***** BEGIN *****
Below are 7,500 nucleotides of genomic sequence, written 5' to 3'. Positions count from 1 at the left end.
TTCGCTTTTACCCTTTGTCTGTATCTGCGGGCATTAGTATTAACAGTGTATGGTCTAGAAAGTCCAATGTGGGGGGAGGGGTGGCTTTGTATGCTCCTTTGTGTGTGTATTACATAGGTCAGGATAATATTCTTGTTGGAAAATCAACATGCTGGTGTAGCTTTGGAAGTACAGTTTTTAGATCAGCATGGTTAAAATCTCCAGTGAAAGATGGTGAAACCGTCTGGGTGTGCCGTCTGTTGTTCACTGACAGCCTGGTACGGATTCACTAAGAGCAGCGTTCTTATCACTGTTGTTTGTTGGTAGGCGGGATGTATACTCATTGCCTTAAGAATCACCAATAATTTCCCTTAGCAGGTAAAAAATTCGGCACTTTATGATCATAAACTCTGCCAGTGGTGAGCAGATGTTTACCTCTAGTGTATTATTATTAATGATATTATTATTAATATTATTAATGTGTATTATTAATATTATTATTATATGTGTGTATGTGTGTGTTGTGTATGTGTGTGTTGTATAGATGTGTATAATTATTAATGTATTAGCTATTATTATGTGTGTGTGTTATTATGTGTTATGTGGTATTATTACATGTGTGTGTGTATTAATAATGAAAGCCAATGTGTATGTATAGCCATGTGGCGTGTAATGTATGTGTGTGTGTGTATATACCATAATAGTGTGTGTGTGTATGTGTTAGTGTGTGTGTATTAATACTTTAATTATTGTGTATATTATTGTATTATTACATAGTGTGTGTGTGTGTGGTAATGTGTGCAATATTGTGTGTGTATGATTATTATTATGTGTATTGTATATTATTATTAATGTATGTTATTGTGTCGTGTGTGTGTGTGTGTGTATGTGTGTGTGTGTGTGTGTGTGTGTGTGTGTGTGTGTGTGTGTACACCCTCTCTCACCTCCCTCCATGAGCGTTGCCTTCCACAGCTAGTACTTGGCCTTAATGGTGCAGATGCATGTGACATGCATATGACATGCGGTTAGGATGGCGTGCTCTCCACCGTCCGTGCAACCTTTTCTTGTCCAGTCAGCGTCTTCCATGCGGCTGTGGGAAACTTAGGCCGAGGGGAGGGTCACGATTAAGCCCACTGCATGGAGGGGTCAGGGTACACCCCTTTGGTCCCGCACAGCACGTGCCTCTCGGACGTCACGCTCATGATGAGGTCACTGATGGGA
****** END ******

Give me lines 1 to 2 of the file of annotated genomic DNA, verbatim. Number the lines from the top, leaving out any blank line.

Below are 7,500 nucleotides of genomic sequence, written 5' to 3'. Positions count from 1 at the left end.
TTCGCTTTTACCCTTTGTCTGTATCTGCGGGCATTAGTATTAACAGTGTATGGTCTAGAAAGTCCAATGTGGGGGGAGGGGTGGCTTTGTATGCTCCTTTGTGTGTGTATTACATAGGTCAGGATAATATTCTTGTTGGAAAATCAACATGCTGGTGTAGCTTTGGAAGTACAGTTTTTAGATCAGCATGGTTAAAATCTCCAGTGAAAGATGGTGAAACCGTCTGGGTGTGCCGTCTGTTGTTCACTGACAGCCTGGTACGGATTCACTAAGAGCAGCGTTCTTATCACTGTTGTTTGTTGGTAGGCGGGATGTATACTCATTGCCTTAAGAATCACCAATAATTTCCCTTAGCAGGTAAAAAATTCGGCACTTTATGATCATAAACTCTGCCAGTGGTGAGCAGATGTTTACCTCTAGTGTATTATTATTAATGATATTATTATTAATATTATTAATGTGTATTATTAATATTATTATTATATGTGTGTATGTGTGTGTTGTGTATGTGTGTGTTGTATAGATGTGTATAATTATTAATGTATTAGCTATTATTATGTGTGTGTGTTATTATGTGTTATGTGGTATTATTACATGTGTGTGTGTATTAATAATGAAAGCCAATGTGTATGTATAGCCATGTGGCGTGTAATGTATGTGTGTGTGTGTATATACCATAATAGTGTGTGTGTGTATGTGTTAGTGTGTGTGTATTAATACTTTAATTATTGTGTATATTATTGTATTATTACATAGTGTGTGTGTGTGTGGTAATGTGTGCAATATTGTGTGTGTATGATTATTATTATGTGTATTGTATATTATTATTAATGTATGTTATTGTGTCGTGTGTGTGTGTGTGTGTATGTGTGTGTGTGTGTGTGTGTGTGTGTGTGTGTGTGTGTGTGTACACCCTCTCTCACCTCCCTCCATGAGCGTTGCCTTCCACAGCTAGTACTTGGCCTTAATGGTGCAGATGCATGTGACATGCATATGACATGCGGTTAGGATGGCGTGCTCTCCACCGTCCGTGCAACCTTTTCTTGTCCAGTCAGCGTCTTCCATGCGGCTGTGGGAAACTTAGGCCGAGGGGAGGGTCACGATTAAGCCCACTGCATGGAGGGGTCAGGGTACACCCCTTTGGTCCCGCACAGCACGTGCCTCTCGGACGTCACGCTCATGATGAGGTCACTGATGGGA